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Dave Grusin on the Psychology of Film Music


Referring to the effects a score has on a film's audience, Dave Grusin comments, “it's not always a conscious thing, but works in the subconscious too."  He feels that the function of a score is subliminal and psychological, adding, “I believe there's a mystery about the emotional response a listener gets from a piece of music. I can't define how it works, but it's there in some way.”

As a young person Dave Grusin's creative and discerning mind was already interpreting the relation of the feelings film scores evoked to the action on the screen.  He was able to observe and absorbed the almost indefinable ways that music could affect one's thoughts about images and dialogue. “How you respond to a Mahler symphony will certainly differ from your reaction to a Donna Summer record, but in both cases something happens to you. You're maybe not even aware of it.”  

The  film composer is responsible for drawing out these more subtle emotions.  “What we try to accomplish in film scoring is to channel those responses in an organized way, so that an audience can be moved in one direction or another without actually knowing why.”  According to Dave Grusin, “that's the most functional use of film music.”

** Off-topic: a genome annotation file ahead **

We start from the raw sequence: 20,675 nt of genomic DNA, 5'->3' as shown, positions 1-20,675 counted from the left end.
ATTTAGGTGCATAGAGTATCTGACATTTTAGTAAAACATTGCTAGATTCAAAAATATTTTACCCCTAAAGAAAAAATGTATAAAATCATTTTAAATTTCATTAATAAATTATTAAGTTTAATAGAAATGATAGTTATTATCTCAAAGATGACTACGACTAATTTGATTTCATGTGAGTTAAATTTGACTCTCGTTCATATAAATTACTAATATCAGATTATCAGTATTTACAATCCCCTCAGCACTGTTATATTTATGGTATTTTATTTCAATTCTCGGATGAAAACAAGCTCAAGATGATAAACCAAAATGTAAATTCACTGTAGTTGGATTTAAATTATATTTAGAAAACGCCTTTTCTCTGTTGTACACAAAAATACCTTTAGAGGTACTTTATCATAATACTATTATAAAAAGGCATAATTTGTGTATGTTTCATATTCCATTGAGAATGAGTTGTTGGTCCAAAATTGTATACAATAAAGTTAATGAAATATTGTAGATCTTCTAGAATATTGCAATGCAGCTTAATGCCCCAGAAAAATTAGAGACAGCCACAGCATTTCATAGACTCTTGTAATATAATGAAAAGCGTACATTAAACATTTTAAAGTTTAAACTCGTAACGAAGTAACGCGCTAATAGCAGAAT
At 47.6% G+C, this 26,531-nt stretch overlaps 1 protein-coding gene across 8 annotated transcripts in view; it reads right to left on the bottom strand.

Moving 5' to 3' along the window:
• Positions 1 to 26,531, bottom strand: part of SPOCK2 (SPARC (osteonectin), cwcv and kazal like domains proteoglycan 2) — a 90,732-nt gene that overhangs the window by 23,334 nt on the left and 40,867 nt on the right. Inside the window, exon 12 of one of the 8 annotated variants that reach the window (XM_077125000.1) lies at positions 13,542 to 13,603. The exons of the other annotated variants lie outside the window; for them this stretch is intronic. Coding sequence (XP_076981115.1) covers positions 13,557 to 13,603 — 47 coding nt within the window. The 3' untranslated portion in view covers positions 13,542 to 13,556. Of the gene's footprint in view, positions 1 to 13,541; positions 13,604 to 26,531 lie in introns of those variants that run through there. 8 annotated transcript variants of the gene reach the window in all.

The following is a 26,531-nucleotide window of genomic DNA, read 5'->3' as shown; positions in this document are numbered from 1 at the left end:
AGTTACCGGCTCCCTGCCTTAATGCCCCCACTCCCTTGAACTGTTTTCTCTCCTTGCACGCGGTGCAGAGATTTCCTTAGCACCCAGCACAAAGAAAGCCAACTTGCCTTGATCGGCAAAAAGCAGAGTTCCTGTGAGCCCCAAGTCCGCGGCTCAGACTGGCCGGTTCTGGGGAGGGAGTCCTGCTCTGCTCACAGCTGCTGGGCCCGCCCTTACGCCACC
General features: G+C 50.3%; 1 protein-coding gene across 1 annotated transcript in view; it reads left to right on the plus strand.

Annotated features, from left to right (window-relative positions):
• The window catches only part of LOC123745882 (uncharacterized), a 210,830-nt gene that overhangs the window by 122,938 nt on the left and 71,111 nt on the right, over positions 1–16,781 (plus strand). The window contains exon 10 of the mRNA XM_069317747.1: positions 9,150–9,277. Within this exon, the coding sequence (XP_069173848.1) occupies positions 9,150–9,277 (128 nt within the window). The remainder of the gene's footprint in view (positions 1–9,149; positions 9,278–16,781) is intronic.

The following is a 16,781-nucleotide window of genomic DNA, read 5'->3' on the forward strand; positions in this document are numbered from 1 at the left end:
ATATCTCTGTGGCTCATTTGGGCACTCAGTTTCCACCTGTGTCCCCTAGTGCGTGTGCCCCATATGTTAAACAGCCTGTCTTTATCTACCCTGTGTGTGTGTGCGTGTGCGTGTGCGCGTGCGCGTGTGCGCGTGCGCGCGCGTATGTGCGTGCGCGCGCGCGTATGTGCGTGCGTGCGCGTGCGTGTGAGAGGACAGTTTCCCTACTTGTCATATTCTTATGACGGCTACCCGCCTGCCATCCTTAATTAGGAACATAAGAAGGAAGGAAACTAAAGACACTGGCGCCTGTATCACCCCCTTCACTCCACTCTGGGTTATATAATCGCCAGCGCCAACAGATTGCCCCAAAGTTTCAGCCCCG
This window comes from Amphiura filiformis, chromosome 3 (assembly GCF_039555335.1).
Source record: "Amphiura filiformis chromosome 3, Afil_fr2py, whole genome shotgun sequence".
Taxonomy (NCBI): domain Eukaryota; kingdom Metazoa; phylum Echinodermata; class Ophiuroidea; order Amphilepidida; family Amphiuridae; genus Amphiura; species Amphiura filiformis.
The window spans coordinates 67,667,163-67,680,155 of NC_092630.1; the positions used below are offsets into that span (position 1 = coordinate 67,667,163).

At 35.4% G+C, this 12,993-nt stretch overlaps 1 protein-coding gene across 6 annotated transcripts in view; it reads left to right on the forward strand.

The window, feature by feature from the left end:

He also feels, “that's the magic of film-making. We're all dealing with atmosphere, and we try to enhance it for an audience. They don't have to be aware that, 'oh, he just used a square wave and modulated it with eight LFOs.'  They shouldn't be aware of it; they should just be made to feel, in some kind of manipulative way.

Thus, music can say things in a film without using words.  This can work for or against a composer's design, and Dave Grusin has seen this happen.  “It's kind of dangerous because of that. Frequently it says things you never intended it to say, and it gets in the way of the intent of the director.”

One director who never found Dave Grusin's music undermining his conceptions is Sydney Pollack.  They have made nine films together (including “Three Days of the Condor” (a psychological score if there ever were one) and “Bobby Deerfield”), and once they completed their first in the early 70s, there have been only two Pollack-directed motion pictures for which Dave Grusin did not do the music.


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Photo credits:
1 - Claudia Thompson